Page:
Oceans have mitigated the impact of humans continuing to release greenhouse gases into the sky.
More than 90% of the heat from these gases has been absorbed by the oceans, but it is harming them: the year 2021 established a new record for ocean warming.
One of these repercussions of climate change is rising sea levels. Certainly, there are significant effects of rising sea levels on the environment and this includes coastal areas as well as landlocked zones.
Since 1880, sea levels have risen an average of over 8 inches (23 cm), with nearly three of those inches coming in the past 25 years.
The sea level rises by 0.13 inches yearly (3.2 mm.) A foot of sea level rise is anticipated by 2050, according to recent research that was released on February 15, 2022.
According to the most recent technical data from the National Oceanic and Atmospheric Administration, which updates 2017 projections with the most accurate estimates yet, it translates into as much sea level rise over the following 30 years as occurred over the previous century.
Table of Contents
Why is the Sea Level Rising?
As a result of climate change, sea levels are rising. Over the next century, this surge is probably going to pick up speed and last for millennia.
The term “sea level rise” refers to an increase in ocean levels as a result of global warming.
Because it releases carbon dioxide and other heat-trapping gases into the atmosphere, burning fossil fuels is one of the factors contributing to global warming.
The majority of this heat is then absorbed by the oceans. Water expands as it becomes warmer. This leads to an increase in ocean levels worldwide.
The melting of ice sheets and glaciers, as well as the warming-related sea water expansion, are two aspects of global warming that contribute to the rise in sea level.
According to science, the cause of global warming is a higher proportion of harmful chemicals like carbon dioxide and carbon monoxide released into the atmosphere by the products we consume, which prevents heat from dissipating as it normally would.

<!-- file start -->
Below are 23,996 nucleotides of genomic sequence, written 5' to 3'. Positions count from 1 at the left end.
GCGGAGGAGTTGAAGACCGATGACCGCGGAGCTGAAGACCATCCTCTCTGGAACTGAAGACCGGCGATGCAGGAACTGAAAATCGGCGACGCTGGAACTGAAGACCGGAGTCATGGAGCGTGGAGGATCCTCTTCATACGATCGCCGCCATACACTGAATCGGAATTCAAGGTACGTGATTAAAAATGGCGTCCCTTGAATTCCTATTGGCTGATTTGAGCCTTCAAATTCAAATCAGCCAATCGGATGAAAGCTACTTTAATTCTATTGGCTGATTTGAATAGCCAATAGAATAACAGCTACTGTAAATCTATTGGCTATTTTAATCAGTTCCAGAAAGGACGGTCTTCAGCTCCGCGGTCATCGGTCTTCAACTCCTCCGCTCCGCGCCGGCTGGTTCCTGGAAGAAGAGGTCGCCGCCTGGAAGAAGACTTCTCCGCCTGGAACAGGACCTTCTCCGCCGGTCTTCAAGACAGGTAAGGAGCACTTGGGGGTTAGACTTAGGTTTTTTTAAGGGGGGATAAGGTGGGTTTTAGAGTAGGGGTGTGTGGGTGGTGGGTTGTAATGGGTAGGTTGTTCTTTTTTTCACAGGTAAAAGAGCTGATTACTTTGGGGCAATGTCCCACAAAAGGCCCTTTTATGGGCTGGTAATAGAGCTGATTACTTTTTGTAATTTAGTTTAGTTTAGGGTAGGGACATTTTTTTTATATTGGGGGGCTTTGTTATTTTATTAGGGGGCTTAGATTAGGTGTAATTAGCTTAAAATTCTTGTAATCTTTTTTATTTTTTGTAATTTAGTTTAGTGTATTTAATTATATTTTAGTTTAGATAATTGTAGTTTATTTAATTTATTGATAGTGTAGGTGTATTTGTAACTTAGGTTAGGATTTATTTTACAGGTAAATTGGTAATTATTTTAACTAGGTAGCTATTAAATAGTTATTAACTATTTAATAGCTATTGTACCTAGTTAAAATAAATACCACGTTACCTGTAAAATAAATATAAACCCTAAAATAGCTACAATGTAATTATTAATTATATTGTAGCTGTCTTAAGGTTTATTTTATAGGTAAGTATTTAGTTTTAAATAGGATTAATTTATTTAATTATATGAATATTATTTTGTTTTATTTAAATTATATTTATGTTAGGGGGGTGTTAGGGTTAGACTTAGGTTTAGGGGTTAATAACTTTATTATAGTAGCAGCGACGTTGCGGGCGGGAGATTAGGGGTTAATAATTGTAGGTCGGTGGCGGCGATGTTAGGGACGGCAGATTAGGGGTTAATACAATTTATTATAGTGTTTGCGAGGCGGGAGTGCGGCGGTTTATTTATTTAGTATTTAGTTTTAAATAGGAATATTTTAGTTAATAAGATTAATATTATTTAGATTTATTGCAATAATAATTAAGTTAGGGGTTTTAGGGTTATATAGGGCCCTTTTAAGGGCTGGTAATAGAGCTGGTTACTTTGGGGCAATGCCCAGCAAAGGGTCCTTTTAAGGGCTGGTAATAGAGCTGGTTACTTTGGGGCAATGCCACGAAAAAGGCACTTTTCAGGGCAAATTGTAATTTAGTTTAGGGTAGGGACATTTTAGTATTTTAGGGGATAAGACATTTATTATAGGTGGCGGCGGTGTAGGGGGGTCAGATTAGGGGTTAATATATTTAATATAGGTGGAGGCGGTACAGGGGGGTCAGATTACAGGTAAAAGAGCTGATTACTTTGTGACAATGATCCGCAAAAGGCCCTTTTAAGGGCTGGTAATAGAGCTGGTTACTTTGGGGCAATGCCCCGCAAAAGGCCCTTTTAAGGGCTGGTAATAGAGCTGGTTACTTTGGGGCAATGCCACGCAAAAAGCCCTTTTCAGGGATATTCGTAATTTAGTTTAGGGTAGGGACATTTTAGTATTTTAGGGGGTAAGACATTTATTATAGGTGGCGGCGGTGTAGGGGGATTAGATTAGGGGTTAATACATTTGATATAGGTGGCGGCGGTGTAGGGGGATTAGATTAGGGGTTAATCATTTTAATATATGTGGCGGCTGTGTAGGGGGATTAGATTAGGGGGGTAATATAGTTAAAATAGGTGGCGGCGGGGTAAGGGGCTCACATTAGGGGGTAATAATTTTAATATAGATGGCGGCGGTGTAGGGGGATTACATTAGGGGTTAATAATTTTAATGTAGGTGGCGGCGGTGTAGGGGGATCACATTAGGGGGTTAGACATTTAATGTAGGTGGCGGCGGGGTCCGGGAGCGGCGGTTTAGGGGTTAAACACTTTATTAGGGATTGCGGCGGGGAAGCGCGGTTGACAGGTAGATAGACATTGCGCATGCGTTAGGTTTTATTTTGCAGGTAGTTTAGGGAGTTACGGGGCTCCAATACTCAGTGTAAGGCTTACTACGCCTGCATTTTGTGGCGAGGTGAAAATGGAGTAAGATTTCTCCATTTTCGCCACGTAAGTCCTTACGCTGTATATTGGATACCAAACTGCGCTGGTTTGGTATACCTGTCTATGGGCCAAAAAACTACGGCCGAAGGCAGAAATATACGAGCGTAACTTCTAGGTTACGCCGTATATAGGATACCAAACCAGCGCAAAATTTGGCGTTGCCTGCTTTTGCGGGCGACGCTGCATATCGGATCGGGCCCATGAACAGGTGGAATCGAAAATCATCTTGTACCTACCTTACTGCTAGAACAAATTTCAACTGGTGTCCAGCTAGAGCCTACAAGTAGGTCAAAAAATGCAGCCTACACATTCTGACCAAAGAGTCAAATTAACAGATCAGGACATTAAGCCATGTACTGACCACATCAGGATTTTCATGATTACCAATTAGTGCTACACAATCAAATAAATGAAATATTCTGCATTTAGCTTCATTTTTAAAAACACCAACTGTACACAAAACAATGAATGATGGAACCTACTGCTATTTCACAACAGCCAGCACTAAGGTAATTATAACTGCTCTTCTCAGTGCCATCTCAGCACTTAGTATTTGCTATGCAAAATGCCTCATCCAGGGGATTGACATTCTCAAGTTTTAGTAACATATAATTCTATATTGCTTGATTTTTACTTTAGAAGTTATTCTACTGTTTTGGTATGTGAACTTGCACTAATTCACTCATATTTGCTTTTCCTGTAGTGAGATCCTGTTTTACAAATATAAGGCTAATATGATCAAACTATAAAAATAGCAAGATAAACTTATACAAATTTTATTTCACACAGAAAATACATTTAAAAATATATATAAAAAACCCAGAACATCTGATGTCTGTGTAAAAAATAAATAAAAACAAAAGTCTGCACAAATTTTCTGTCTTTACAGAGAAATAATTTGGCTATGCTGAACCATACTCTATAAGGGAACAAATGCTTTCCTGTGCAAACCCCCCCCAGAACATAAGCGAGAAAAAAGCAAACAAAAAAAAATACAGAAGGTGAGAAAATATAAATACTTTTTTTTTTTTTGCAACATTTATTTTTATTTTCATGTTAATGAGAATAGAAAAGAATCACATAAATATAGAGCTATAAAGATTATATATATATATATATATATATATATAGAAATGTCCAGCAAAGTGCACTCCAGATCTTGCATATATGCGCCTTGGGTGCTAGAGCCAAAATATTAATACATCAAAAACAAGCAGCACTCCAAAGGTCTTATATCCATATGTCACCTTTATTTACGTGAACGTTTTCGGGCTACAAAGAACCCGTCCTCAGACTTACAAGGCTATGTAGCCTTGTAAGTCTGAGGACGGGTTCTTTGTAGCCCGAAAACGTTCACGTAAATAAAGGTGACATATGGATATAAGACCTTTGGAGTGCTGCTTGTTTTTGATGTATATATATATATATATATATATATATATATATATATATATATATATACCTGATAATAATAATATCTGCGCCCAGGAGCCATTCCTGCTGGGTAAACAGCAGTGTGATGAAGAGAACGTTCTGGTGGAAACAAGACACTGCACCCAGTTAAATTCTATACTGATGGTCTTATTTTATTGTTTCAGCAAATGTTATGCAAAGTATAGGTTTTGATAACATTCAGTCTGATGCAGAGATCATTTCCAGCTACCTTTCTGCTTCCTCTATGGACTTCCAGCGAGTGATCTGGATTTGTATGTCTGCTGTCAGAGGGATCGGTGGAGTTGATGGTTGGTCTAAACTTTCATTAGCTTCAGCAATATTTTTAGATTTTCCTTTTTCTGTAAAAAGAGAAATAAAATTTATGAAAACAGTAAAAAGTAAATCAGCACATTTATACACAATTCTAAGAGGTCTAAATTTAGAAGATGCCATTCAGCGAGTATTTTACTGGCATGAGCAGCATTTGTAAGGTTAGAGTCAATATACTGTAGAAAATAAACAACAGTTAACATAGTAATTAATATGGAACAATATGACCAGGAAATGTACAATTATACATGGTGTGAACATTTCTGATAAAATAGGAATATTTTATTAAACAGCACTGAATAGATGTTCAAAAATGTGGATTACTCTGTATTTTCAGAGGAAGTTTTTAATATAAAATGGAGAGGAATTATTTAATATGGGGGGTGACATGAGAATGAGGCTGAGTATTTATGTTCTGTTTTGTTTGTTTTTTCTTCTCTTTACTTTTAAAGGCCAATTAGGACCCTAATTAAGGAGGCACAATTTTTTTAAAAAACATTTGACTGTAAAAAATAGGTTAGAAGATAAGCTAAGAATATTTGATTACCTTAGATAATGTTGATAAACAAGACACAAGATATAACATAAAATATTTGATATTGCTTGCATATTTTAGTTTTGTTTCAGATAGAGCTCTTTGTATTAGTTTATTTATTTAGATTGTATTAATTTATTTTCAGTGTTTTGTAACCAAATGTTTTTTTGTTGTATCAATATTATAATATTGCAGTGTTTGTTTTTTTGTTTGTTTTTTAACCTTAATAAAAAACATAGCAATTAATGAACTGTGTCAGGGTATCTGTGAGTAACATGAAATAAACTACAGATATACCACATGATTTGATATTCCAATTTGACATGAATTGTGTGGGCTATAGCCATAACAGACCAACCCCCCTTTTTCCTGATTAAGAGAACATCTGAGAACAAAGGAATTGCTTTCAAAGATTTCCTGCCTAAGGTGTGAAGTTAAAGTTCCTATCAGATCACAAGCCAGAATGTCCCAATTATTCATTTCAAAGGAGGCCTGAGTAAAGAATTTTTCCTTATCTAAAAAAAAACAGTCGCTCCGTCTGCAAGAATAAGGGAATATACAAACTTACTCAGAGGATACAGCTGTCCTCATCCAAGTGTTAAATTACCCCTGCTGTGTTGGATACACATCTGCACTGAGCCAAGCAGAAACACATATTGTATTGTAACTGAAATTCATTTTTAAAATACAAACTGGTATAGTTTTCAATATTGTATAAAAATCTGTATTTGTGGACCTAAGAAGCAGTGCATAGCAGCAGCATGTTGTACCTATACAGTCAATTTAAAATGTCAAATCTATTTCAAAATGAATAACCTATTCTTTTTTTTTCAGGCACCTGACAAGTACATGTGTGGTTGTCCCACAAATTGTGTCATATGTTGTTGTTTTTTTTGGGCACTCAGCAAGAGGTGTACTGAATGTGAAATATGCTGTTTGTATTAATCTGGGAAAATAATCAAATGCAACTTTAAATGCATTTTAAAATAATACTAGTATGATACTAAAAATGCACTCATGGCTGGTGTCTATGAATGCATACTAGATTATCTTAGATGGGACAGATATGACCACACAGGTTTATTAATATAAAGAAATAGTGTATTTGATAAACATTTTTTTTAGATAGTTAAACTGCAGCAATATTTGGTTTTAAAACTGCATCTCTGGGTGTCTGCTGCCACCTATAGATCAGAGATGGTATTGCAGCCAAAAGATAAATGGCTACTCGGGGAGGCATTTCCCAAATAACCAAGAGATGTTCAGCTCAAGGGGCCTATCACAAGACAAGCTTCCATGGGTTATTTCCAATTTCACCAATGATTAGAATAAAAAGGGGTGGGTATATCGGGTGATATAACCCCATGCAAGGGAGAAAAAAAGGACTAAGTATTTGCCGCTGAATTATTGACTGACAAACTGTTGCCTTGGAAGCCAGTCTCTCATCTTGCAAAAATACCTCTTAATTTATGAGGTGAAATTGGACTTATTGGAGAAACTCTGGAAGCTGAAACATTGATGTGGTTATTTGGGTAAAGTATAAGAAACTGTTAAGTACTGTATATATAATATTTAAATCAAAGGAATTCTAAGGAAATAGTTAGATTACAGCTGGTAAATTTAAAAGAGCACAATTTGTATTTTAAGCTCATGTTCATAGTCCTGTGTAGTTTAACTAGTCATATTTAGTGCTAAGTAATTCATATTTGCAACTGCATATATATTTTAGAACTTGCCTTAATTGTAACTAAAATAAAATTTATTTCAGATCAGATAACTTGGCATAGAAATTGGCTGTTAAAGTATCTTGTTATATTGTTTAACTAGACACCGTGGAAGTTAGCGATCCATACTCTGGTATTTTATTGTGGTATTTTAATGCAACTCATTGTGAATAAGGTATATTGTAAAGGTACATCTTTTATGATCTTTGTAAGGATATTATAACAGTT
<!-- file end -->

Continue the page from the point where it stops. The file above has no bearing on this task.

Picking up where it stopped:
Over the past century, a significant quantity of gases that trap heat has been released as a result of the burning of fossil fuels and other activities.
The air is now unnaturally warmed by the trapped heat, a phenomenon known as the “Green House Effect,” which causes ice to melt in the Arctic and other polar regions.
Additionally, the Green House Effect causes the ocean to warm because the ocean waters absorb over 90% of the extra heat in the atmosphere.
Effects of Sea-Level Rise on the Environment
The sea level rise’s repercussions are already being felt, and the future seems bleak.
1. Our Drinking Water will become Contaminated.
The groundwater sources that many coastal areas rely on for their drinking water will be impacted in many locations as the rising sea creeps further and farther up the shore.
These underground water sources, or aquifers, are essential freshwater springs since groundwater makes up the majority of the world’s freshwater.
While it is feasible to remove the salt from water, doing so is an expensive and labor-intensive procedure, making saltwater dangerous to drink.
2. It will Obstruct Farming.
We obtain the water for irrigation from the same freshwater sources that we use for drinking.
The issues at hand are the same: These groundwater sources can become saltier due to the encroaching saltwater.
Crops can be hampered or even killed by saltwater, yet making freshwater from saltwater is an expensive and unsustainable operation.
In a cruel irony, recent research claims that extracting fresh water from the ground for human purposes may be causing sea levels to increase.
After being utilized for drinking, irrigation, or other industrial reasons, groundwater is frequently dumped into the ocean, where it adds to the water that is already lapping at our coasts.
3. It will alter the Vegetative Life in Coastal Areas
As more saltwater reaches our coastlines, the chemistry of the soil along the shoreline will change, which most likely also affects the plant life there.
Plants are extremely environment-sensitive. A plant’s ability to survive in a specific environment depends on a variety of conditions, including air temperature, water availability, and the chemical composition of the soil.
The ground near the coast will get saltier as increasing ocean levels soak in. Some plants can vanish from the seashore if they are simply unable to adapt to the shift in soil salinity.